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Juniper

Junipers are coniferous trees and shrubs in the genus Juniperus of the cypress family Cupressaceae. Depending on taxonomic viewpoint, between 50 and 67 species of junipers are widely distributed throughout the Northern Hemisphere, from the Arctic, south to tropical Africa, from Ziarat, Pakistan, east to eastern Tibet in the Old World, and in the mountains of Central America. The highest-known juniper forest occurs at an altitude of 16,000 ft (4,900 m) in southeastern Tibet and the northern Himalayas, creating one of the highest tree-lines on earth.
Junipers vary in size and shape from tall trees, 2040 m (66131 ft) tall, to columnar or low-spreading shrubs with long, trailing branches. They are evergreen with needle-like and/or scale-like leaves. They can be either monoecious or dioecious. The female seed cones are very distinctive, with fleshy, fruit-like coalescing scales which fuse together to form a "berry"-like structure, 427 mm (0.161.06 in) long, with one to 12 unwinged, hard-shelled seeds. In some species, these "berries" are red-brown or orange, but in most they are blue; they are often aromatic and can be used as a spice. The seed maturation time varies between species from 6 to 18 months after pollination. The male cones are similar to those of other Cupressaceae, with six to 20 scales.
In some species (e.g. J. communis, J. squamata), all the foliage is of the juvenile needle-like type, with no scale leaves. In some of these (e.g. J. communis), the needles are jointed at the base, while in others (e.g. J. squamata) the needles merge smoothly with the stem.
Junipers are gymnosperms, which means they have seeds, but no flowers or fruits. Depending on the species, the seeds they produce take 13 years to develop. The impermeable coat of the seed keeps water from getting in and protects the embryo when being dispersed. It can also result in a long dormancy that is usually broken by physically damaging the seed coat. Dispersal can occur from being swallowed whole by frugivores and mammals. The resistance of the seed coat allows it to be passed down through the digestive system and out without being destroyed along the way. These seeds last a long time, as they can be dispersed long distances over the course of a few years.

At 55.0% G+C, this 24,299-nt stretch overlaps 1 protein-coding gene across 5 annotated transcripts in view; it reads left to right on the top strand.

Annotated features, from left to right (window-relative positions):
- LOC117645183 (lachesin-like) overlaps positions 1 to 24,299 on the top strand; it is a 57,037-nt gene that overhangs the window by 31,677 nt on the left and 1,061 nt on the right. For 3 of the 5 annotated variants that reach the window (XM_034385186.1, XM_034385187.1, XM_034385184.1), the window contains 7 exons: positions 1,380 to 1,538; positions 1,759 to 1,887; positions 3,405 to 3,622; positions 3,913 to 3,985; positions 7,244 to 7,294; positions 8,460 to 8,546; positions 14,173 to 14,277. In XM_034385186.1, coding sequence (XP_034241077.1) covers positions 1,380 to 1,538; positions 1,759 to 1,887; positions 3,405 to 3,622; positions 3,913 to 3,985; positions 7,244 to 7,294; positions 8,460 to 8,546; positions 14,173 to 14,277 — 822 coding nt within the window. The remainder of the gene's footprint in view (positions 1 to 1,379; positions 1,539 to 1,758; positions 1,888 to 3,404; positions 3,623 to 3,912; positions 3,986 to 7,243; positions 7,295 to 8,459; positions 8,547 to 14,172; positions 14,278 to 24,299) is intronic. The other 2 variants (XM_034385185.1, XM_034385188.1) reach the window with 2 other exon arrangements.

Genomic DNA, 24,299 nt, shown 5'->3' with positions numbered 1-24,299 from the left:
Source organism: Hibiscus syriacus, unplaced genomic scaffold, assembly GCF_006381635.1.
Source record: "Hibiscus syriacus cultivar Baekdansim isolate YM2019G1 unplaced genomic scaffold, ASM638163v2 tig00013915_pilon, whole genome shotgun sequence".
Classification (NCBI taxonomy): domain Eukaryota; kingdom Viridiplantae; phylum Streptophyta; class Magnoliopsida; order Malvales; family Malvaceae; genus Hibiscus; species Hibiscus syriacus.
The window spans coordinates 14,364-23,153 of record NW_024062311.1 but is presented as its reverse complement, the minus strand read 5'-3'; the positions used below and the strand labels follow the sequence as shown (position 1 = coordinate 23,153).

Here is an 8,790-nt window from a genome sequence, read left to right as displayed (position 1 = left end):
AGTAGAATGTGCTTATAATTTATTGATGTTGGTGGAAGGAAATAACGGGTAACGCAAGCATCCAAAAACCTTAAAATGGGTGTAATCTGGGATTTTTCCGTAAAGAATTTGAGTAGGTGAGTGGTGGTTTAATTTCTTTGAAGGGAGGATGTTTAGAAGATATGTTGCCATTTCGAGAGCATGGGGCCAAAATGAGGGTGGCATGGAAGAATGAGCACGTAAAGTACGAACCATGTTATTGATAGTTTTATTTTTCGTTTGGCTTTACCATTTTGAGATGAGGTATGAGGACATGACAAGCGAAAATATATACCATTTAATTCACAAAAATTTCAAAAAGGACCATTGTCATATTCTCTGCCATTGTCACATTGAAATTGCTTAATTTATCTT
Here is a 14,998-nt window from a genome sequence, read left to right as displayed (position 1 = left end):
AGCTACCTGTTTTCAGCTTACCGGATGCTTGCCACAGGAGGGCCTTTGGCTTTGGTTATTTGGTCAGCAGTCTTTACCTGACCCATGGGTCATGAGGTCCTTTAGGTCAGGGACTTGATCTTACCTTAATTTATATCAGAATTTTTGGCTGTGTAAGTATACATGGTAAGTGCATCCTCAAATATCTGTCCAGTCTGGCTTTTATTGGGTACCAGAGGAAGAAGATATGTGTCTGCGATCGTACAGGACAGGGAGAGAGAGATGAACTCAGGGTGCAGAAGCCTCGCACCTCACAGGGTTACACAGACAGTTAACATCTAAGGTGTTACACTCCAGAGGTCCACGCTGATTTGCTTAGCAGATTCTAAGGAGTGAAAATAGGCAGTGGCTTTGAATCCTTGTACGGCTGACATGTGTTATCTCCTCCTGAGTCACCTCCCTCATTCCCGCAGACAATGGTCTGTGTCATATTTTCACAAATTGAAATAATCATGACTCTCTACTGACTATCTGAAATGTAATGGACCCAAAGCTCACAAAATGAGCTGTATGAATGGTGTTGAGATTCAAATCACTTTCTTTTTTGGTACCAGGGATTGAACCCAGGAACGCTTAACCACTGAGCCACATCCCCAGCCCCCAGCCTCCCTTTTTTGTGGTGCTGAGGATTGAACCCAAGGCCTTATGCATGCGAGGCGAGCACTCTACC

Juniperus sect. Sabina scale-leaf junipers; adult leaves are mostly scale-like, similar to those of Cupressus species, in opposite pairs or whorls of three, and the juvenile needle-like leaves are not jointed at the base (including in the few that have only needle-like leaves; see below right). Provisionally, all the other junipers are included here, though they form a paraphyletic group.
Juniper berries are a spice used in a wide variety of culinary dishes and best known for the primary flavoring in gin (and responsible for gin's name, which is a shortening of the Dutch word for juniper, jenever). A juniper based spirit is made by fermenting juniper berries and water to create a "wine" that is then distilled. This is often sold as a juniper brandy in eastern Europe. Juniper berries are also used as the primary flavor in the liquor Jenever and sahti-style of beers. Juniper berry sauce is often a popular flavoring choice for quail, pheasant, veal, rabbit, venison, and other game dishes.
Most species of juniper are flexible and have a high compression strength-to-weight ratio. This has made the wood a traditional choice for the construction of hunting bows among some of the Native American cultures in the Great Basin region. These bow staves are typically backed with sinew to provide tension strength that the wood may lack.
Juniper is traditionally used in Scottish folkloric and Gaelic Polytheist saining rites, such as those performed at Hogmanay (New Year), where the smoke of burning juniper, accompanied by traditional prayers and other customary rites, is used to cleanse, bless, and protect the household and its inhabitants.